Someone found a somewhat too large shirt to replace the burned clothing. With further conversation during a meal they fed him, the boy explained that the rebels would be listening for the explosion, but that he also had to bring back something to prove he had done as ordered and get them to release his mother.

I have to bring back Crusader boots. He started weeping again.

The men looked down at their feet in unison. One of the few things the labor union was good for when they all signed their contracts was successfully demanding they be supplied with with standard military footwear. Everything was high-tech these days, and the boots were a lifesaver out here. Aside from being cushioned and nearly weightless, these low-cut boots could sense when the feet were wobbling on uneven surfaces. The soles, toe caps and heels grew almost hard as steel at such moments. Further, the area around the ankle stiffened, making the boot very solid and protecting the feet and ankles wonderfully.

And the rebels craved them, as well. But nobody on the team was eager to give theirs up, in part because they were accountable like weapons.

“Wait,” the chief stared upward at nothing in particular in obvious deep thought. Turning to one of the other technicians, he asked, “Didn’t we reclaim a stolen pair a couple of weeks ago? We had to go up into the hills after one the crawlers that got trapped in a pit. In the rubble of a structure was a rebel body with those boots, right?”

The other man replied, “Sure, but I’ve already turned them in.”

“Physically?” the chief pressed him.

“Well, no, not yet. I’ll do that when we meet with the supply truck for parts next week. But they have been accounted for, so we can’t just give them away.” The tech spread his hands, palm up for emphasis.

“We’re just loaning them out,” the chief replied. “Besides, if this works out, we’ll get ’em back again.”

Franklin and the tech looked with interest at the chief. All of them were old military veterans, of course, but the chief had recently retired from the service and had seen combat right up until that point. Having reached a senior military rank that helped him land the job as crew chief on the crawler team, he clearly had a plan in mind.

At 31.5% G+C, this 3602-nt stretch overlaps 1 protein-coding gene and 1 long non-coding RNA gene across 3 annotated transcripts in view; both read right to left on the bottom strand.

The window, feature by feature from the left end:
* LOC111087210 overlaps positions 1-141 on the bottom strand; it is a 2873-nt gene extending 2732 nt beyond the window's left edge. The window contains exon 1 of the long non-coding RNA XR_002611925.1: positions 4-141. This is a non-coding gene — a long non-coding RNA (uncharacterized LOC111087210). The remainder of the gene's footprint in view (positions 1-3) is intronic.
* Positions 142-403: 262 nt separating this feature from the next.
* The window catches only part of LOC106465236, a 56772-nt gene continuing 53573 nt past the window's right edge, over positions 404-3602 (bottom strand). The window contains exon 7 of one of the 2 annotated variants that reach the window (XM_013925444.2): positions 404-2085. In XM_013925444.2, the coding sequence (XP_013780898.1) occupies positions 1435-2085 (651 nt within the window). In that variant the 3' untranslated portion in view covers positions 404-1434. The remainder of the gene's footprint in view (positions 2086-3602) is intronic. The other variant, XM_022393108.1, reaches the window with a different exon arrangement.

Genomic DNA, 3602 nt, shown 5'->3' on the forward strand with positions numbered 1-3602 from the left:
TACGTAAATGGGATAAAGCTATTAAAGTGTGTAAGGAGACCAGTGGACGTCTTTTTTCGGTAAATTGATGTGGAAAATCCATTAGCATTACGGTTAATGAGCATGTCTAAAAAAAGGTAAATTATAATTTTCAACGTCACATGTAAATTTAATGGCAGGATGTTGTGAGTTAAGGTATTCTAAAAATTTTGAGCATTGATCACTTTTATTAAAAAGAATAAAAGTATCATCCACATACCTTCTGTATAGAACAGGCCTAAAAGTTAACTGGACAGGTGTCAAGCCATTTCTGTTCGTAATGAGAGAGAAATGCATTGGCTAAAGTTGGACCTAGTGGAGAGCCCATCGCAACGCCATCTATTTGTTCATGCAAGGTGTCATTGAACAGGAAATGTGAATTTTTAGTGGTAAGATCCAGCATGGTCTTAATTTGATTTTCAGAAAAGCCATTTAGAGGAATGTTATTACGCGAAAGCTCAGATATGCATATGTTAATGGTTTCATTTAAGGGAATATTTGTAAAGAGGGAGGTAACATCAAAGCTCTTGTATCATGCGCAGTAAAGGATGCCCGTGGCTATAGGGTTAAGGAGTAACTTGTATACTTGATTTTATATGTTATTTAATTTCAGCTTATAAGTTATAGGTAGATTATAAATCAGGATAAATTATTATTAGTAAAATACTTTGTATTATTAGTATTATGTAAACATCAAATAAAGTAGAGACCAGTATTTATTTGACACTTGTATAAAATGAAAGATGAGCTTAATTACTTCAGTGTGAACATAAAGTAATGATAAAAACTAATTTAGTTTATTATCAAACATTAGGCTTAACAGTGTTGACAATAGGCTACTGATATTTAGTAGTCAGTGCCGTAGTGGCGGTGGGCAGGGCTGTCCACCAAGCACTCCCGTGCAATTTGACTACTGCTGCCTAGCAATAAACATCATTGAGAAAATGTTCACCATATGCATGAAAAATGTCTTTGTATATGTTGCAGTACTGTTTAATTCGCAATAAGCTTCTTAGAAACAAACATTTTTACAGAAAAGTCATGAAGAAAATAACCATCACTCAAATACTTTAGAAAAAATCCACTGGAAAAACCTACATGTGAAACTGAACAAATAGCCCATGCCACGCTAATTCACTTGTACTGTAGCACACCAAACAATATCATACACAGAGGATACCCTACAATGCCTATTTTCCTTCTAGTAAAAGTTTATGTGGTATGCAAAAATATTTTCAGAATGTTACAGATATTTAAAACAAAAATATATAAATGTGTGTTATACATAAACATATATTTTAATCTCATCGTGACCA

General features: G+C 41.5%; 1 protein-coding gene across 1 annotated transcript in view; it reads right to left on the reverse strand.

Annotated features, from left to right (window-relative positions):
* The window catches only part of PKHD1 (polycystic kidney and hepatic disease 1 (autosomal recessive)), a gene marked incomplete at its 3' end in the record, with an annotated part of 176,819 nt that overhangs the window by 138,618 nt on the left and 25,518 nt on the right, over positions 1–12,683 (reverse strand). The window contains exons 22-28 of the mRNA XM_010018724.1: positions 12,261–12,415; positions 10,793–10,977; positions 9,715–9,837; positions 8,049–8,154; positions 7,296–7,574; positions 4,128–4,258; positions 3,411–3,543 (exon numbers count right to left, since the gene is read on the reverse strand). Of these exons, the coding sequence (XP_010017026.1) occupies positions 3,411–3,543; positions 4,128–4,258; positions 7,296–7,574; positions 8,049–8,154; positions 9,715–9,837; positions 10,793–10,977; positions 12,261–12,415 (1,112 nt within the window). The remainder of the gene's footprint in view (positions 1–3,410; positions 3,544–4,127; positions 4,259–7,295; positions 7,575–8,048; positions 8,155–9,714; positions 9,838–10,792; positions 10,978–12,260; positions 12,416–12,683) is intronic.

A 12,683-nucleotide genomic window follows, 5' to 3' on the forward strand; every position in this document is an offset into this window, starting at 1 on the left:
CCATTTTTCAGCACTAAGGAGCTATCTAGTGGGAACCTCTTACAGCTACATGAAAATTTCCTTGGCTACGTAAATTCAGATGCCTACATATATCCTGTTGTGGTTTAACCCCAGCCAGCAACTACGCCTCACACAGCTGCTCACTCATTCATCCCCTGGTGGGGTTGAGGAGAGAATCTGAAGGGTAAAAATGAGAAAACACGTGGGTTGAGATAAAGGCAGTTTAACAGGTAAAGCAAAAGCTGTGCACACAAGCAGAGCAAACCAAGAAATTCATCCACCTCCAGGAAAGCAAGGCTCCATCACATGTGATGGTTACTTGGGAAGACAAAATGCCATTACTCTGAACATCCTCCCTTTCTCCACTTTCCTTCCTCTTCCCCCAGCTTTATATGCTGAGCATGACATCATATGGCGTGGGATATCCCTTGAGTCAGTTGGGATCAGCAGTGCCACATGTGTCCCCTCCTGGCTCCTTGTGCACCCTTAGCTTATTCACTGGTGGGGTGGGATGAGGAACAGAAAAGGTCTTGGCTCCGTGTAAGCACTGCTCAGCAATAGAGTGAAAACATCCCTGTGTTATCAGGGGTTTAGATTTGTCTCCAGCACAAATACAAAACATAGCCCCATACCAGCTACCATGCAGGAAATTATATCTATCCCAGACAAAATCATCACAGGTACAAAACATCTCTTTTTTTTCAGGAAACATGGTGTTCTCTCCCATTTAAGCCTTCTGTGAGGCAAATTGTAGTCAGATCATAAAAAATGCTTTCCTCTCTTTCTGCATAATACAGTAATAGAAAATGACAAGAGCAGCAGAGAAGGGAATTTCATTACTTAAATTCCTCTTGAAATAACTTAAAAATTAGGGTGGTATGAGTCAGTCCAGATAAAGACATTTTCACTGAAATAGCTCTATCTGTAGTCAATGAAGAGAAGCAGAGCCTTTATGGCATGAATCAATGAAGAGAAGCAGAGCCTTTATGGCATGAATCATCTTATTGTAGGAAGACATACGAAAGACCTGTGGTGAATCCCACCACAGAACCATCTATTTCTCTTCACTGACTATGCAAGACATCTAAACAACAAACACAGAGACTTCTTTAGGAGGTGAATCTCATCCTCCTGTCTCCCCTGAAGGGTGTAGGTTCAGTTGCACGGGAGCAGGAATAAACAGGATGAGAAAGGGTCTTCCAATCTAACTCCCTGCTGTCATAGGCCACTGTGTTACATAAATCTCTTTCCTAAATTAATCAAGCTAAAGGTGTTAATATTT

About Ed Hurst

Disabled Veteran, prophet of God's Laws, Bible History teacher, wannabe writer, volunteer computer technician, cyclist, Social Science researcher
This entry was posted in fiction and tagged , . Bookmark the permalink.

4 Responses to The Sniper 01

  1. forrealone says:

    As usual, i’m digging it, Ed!


  2. Ed Hurst says:

    Thanks, Sister.


  3. Jay DiNitto says:

    Do the “don’t shoot” actually disable the rifles when trained on the target, or is it just information for the shooter? Interesting concept.

    I’m liking this so far. 🙂


  4. Ed Hurst says:

    The sensor is an automated system, so the tag would logically disable marking the wearer as a target.


Leave a Reply

Fill in your details below or click an icon to log in: Logo

You are commenting using your account. Log Out /  Change )

Google photo

You are commenting using your Google account. Log Out /  Change )

Twitter picture

You are commenting using your Twitter account. Log Out /  Change )

Facebook photo

You are commenting using your Facebook account. Log Out /  Change )

Connecting to %s

This site uses Akismet to reduce spam. Learn how your comment data is processed.